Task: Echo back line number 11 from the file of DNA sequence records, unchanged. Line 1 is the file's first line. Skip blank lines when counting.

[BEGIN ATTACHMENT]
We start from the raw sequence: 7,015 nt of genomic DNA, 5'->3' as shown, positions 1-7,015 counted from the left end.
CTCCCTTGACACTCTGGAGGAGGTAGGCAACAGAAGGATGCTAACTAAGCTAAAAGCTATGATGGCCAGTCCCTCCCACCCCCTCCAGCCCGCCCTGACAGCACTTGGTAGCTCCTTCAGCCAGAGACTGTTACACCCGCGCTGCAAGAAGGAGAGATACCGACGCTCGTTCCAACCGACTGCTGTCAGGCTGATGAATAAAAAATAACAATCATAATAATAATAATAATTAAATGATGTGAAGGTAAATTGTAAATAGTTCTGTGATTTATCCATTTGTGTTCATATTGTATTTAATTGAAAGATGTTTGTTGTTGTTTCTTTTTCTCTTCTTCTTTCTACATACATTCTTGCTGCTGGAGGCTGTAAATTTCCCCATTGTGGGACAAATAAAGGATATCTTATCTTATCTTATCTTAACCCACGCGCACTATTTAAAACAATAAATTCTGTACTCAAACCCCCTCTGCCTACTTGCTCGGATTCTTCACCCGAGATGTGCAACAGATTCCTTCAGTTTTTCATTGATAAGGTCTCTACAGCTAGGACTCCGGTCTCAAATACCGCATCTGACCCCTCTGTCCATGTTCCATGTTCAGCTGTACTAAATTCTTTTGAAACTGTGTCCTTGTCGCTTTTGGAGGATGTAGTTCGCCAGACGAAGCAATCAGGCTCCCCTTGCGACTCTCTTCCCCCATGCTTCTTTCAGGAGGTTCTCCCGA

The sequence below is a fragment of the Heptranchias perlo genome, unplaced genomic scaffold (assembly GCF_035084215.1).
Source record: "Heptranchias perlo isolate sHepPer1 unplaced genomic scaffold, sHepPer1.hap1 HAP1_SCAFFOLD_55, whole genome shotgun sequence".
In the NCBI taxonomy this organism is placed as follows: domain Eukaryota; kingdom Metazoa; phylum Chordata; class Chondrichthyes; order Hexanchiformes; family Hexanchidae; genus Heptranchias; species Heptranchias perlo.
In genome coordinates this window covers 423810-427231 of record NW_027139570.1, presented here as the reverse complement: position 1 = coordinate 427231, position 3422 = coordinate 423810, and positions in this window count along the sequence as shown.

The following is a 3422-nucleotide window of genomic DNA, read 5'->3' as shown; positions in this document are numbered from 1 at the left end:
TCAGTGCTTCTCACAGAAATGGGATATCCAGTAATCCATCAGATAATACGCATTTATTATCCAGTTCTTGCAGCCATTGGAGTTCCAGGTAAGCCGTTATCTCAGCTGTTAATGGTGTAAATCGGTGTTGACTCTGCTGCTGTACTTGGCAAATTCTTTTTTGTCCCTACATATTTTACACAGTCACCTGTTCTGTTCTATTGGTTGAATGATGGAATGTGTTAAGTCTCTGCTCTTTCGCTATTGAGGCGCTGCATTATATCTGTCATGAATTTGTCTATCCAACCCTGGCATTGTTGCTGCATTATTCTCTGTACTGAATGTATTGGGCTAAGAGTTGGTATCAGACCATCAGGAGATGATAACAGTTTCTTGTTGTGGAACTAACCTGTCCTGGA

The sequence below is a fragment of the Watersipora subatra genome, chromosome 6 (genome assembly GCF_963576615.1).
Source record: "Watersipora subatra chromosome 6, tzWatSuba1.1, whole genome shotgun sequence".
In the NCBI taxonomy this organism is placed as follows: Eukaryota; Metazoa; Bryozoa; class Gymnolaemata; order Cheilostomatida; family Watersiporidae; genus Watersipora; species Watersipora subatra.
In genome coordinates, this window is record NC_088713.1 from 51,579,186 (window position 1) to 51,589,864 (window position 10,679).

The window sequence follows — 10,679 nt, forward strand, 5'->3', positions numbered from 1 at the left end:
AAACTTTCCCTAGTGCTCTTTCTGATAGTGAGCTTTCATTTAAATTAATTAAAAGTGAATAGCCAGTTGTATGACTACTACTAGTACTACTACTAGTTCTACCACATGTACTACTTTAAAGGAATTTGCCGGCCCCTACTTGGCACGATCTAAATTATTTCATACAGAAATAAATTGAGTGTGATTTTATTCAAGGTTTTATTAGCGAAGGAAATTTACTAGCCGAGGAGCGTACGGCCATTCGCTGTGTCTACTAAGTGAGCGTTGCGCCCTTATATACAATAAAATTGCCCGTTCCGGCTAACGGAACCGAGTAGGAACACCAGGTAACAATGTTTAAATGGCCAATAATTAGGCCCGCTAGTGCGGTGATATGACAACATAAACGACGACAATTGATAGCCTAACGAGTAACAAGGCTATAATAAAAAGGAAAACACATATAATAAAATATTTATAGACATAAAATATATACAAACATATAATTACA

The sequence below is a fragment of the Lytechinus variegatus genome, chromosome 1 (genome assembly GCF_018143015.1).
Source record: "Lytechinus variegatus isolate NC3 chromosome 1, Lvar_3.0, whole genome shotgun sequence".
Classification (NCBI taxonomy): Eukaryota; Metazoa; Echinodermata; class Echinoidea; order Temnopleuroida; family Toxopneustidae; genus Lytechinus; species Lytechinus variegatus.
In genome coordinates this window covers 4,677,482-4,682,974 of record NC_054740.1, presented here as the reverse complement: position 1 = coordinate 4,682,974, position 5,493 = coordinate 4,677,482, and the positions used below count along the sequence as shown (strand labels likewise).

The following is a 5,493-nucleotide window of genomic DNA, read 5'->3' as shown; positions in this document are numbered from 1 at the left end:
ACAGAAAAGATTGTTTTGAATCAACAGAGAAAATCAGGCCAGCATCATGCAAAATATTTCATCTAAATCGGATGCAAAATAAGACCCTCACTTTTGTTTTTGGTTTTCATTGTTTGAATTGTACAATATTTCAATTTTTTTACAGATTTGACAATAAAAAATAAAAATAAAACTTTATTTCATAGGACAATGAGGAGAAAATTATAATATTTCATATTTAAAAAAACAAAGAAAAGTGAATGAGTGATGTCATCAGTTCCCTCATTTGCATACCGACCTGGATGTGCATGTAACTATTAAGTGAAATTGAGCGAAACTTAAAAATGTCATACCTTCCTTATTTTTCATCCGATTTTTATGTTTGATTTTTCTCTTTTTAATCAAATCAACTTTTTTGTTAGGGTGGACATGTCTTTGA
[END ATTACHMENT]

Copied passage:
In the NCBI taxonomy this organism is placed as follows: Eukaryota; Metazoa; Bryozoa; class Gymnolaemata; order Cheilostomatida; family Watersiporidae; genus Watersipora; species Watersipora subatra.